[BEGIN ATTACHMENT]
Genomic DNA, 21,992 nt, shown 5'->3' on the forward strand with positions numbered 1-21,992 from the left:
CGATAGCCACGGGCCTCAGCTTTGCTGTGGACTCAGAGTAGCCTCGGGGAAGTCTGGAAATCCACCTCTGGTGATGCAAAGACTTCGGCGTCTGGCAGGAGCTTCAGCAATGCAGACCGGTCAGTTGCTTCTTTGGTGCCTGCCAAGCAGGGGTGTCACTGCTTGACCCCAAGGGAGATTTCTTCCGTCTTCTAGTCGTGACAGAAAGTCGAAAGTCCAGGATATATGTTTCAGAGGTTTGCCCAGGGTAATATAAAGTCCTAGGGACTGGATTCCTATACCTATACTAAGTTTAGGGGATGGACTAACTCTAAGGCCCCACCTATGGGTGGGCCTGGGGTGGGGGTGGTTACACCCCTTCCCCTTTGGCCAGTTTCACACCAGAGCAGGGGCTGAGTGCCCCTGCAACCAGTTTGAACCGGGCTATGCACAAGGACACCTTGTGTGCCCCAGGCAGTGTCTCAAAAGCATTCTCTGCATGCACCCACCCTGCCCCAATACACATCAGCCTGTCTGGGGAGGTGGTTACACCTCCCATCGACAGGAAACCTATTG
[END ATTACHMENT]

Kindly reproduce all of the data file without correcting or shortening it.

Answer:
Genomic DNA, 21,992 nt, shown 5'->3' on the forward strand with positions numbered 1-21,992 from the left:
CGATAGCCACGGGCCTCAGCTTTGCTGTGGACTCAGAGTAGCCTCGGGGAAGTCTGGAAATCCACCTCTGGTGATGCAAAGACTTCGGCGTCTGGCAGGAGCTTCAGCAATGCAGACCGGTCAGTTGCTTCTTTGGTGCCTGCCAAGCAGGGGTGTCACTGCTTGACCCCAAGGGAGATTTCTTCCGTCTTCTAGTCGTGACAGAAAGTCGAAAGTCCAGGATATATGTTTCAGAGGTTTGCCCAGGGTAATATAAAGTCCTAGGGACTGGATTCCTATACCTATACTAAGTTTAGGGGATGGACTAACTCTAAGGCCCCACCTATGGGTGGGCCTGGGGTGGGGGTGGTTACACCCCTTCCCCTTTGGCCAGTTTCACACCAGAGCAGGGGCTGAGTGCCCCTGCAACCAGTTTGAACCGGGCTATGCACAAGGACACCTTGTGTGCCCCAGGCAGTGTCTCAAAAGCATTCTCTGCATGCACCCACCCTGCCCCAATACACATCAGCCTGTCTGGGGAGGTGGTTACACCTCCCATCGACAGGAAACCTATTG